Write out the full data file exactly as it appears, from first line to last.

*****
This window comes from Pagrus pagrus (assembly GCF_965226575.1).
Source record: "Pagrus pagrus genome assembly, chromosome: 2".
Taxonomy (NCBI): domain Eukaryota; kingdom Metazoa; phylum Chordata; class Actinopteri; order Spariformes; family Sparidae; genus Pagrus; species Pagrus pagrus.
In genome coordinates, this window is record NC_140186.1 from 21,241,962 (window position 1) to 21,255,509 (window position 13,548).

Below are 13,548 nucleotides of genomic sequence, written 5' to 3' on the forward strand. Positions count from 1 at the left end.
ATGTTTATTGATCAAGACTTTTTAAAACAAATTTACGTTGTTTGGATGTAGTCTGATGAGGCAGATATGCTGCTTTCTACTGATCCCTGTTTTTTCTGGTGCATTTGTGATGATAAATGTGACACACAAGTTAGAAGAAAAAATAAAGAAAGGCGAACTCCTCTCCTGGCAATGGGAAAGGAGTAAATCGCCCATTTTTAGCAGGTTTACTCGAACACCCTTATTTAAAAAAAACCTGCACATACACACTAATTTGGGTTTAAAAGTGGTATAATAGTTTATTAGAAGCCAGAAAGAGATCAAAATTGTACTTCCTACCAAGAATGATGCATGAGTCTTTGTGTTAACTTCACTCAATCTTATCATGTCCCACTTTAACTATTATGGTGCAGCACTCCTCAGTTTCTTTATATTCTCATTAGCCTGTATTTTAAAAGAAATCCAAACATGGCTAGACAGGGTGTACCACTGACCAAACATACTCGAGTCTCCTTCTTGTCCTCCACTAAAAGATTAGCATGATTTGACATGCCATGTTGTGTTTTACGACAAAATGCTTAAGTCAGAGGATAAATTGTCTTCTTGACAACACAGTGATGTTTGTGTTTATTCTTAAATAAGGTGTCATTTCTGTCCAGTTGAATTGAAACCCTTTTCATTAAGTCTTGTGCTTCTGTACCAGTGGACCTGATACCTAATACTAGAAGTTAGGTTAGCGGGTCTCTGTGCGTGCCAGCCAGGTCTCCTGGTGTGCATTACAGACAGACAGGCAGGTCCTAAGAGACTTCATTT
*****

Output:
This window comes from Pagrus pagrus (assembly GCF_965226575.1).
Source record: "Pagrus pagrus genome assembly, chromosome: 2".
Taxonomy (NCBI): domain Eukaryota; kingdom Metazoa; phylum Chordata; class Actinopteri; order Spariformes; family Sparidae; genus Pagrus; species Pagrus pagrus.
In genome coordinates, this window is record NC_140186.1 from 21,241,962 (window position 1) to 21,255,509 (window position 13,548).

Below are 13,548 nucleotides of genomic sequence, written 5' to 3' on the forward strand. Positions count from 1 at the left end.
ATGTTTATTGATCAAGACTTTTTAAAACAAATTTACGTTGTTTGGATGTAGTCTGATGAGGCAGATATGCTGCTTTCTACTGATCCCTGTTTTTTCTGGTGCATTTGTGATGATAAATGTGACACACAAGTTAGAAGAAAAAATAAAGAAAGGCGAACTCCTCTCCTGGCAATGGGAAAGGAGTAAATCGCCCATTTTTAGCAGGTTTACTCGAACACCCTTATTTAAAAAAAACCTGCACATACACACTAATTTGGGTTTAAAAGTGGTATAATAGTTTATTAGAAGCCAGAAAGAGATCAAAATTGTACTTCCTACCAAGAATGATGCATGAGTCTTTGTGTTAACTTCACTCAATCTTATCATGTCCCACTTTAACTATTATGGTGCAGCACTCCTCAGTTTCTTTATATTCTCATTAGCCTGTATTTTAAAAGAAATCCAAACATGGCTAGACAGGGTGTACCACTGACCAAACATACTCGAGTCTCCTTCTTGTCCTCCACTAAAAGATTAGCATGATTTGACATGCCATGTTGTGTTTTACGACAAAATGCTTAAGTCAGAGGATAAATTGTCTTCTTGACAACACAGTGATGTTTGTGTTTATTCTTAAATAAGGTGTCATTTCTGTCCAGTTGAATTGAAACCCTTTTCATTAAGTCTTGTGCTTCTGTACCAGTGGACCTGATACCTAATACTAGAAGTTAGGTTAGCGGGTCTCTGTGCGTGCCAGCCAGGTCTCCTGGTGTGCATTACAGACAGACAGGCAGGTCCTAAGAGACTTCATTT